A massive set of solar flares have exploded from the sun in recent days, as the sun works to put on the best show of 2014 and the best show of the “active season” for the massive star that centers our universe. The massive solar flares that have been putting on a Chrsimtas show, have been launching powerful rays into the sun for nearly 48 hours. The most-extreme has even rendered some radio communications useless. The powerful flares are expected to continue through the New Year holiday, and then slowly subside.
The powerful flares were captured by NASA’s Solar Dynamic Observatory and is continuing to track the movements on the surface and outer atmosphere of the sun. NASA will continue monitoring the sun through the New Year, to ensure that further damage cannot be done by these massive solar flares.
The most powerful solar flare to date – this month was the X1.8-class solar flare that was noted and documented on the 19th of December. NASA describes a solar flare as “a sudden, rapid, and intense variation in brightness. A solar flare occurs when magnetic energy that has built up in the solar atmosphere is suddenly released. Radiation is emitted across virtually the entire electromagnetic spectrum, from radio waves at the long wavelength end, through optical emission to x-rays and gamma rays at the short wavelength end.”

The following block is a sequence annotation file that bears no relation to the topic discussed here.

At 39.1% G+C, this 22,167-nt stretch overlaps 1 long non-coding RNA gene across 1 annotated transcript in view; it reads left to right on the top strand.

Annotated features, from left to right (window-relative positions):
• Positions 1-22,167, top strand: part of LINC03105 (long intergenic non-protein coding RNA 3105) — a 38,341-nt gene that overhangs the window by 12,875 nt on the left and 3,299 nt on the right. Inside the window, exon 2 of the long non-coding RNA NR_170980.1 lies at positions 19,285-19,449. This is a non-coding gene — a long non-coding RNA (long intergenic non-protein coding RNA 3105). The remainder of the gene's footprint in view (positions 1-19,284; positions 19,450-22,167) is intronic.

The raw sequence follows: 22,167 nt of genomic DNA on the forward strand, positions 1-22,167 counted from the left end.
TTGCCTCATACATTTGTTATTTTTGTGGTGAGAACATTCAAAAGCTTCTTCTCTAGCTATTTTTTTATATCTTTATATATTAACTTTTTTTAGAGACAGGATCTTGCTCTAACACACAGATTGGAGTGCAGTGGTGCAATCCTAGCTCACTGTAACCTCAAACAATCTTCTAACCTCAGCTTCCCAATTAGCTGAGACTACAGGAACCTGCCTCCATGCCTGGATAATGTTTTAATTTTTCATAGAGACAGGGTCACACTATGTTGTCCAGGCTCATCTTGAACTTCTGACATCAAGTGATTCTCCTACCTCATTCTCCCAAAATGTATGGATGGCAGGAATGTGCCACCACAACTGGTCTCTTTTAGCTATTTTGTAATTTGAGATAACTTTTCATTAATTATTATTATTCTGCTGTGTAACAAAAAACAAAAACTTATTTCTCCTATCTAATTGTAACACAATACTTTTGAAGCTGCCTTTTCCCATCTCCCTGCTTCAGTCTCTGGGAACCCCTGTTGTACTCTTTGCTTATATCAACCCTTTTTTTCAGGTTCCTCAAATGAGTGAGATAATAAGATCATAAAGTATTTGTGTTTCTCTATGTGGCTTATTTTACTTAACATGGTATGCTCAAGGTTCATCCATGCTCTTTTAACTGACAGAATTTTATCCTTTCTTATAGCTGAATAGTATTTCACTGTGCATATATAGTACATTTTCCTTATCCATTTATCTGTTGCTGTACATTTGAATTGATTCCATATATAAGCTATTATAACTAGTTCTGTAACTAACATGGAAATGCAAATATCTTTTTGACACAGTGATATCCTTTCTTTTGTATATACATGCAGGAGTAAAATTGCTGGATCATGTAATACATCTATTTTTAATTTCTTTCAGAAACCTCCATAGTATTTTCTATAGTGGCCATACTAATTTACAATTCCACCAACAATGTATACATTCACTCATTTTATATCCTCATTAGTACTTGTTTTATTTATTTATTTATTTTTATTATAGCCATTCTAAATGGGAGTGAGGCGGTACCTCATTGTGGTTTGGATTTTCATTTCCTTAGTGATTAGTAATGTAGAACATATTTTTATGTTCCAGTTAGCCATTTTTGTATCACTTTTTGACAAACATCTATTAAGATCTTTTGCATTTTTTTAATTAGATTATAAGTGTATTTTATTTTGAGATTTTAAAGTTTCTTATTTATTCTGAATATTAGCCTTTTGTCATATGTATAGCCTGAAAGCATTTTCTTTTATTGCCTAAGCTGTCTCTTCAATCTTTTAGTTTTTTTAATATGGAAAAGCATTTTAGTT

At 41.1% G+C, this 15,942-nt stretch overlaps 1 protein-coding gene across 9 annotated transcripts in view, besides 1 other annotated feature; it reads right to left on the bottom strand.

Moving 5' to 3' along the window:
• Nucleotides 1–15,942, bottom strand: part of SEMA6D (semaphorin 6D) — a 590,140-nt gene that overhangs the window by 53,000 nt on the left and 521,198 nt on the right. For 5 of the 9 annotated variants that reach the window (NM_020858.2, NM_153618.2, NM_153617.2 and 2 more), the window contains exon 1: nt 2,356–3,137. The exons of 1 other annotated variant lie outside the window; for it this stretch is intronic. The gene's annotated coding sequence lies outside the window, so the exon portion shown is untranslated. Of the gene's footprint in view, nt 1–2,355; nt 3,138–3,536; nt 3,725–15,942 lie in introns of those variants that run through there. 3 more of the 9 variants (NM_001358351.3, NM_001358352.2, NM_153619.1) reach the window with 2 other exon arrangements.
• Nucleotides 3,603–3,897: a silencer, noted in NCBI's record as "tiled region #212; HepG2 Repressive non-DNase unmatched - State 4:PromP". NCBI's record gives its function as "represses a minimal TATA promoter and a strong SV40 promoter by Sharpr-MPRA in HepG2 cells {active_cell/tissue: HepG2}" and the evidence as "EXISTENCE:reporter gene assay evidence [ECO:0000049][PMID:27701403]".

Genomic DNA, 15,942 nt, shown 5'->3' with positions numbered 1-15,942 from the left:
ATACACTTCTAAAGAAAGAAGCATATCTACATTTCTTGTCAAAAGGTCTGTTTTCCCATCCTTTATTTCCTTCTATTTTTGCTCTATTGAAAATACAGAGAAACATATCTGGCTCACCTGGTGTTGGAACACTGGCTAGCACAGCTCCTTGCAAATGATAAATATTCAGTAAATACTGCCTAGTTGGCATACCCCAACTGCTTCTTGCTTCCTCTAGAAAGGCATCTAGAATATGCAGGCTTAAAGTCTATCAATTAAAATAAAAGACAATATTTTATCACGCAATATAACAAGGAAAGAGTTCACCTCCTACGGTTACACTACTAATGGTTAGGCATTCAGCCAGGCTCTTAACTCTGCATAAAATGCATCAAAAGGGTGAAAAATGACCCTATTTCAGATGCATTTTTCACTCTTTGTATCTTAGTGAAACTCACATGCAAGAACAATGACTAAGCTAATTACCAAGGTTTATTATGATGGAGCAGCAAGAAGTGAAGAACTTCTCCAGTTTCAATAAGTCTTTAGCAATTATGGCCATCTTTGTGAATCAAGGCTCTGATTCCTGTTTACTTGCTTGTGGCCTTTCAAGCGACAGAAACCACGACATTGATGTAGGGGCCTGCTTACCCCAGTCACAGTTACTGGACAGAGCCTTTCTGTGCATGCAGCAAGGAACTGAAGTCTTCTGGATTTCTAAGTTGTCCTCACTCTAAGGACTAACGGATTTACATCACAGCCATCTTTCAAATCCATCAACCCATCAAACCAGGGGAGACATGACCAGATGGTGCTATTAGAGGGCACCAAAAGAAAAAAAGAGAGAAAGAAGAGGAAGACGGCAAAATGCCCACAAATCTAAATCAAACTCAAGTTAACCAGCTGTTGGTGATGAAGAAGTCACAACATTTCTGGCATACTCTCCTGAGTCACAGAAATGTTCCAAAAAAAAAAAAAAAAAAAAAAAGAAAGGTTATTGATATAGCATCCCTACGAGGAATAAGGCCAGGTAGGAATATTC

And they go on to point out that they are powerful. Very powerful, in fact, pointing out that “The amount of energy released is the equivalent of millions of 100-megaton hydrogen bombs exploding at the same time!”
The solar flare that peaked around 7:28pm on Friday, on the East Coast, originated from the area on the sun known as Active Region 2242. They went on to point out that more storms are likely expected from this region. The scientists evaluating the storm pointed out that throughout this week, massive and complex radio communication outages are entirely possible as similar solar flares from the same region are a definite possibility.
Overall, this is a worry for NASA scientists but nothing that Earth hadn’t prepared for to this point. It would be expected that more storms could cause nuisance problems here on Earth – but nothing catastrophic. Furthermore, it’s expected that the flares should slowly subside in the coming months.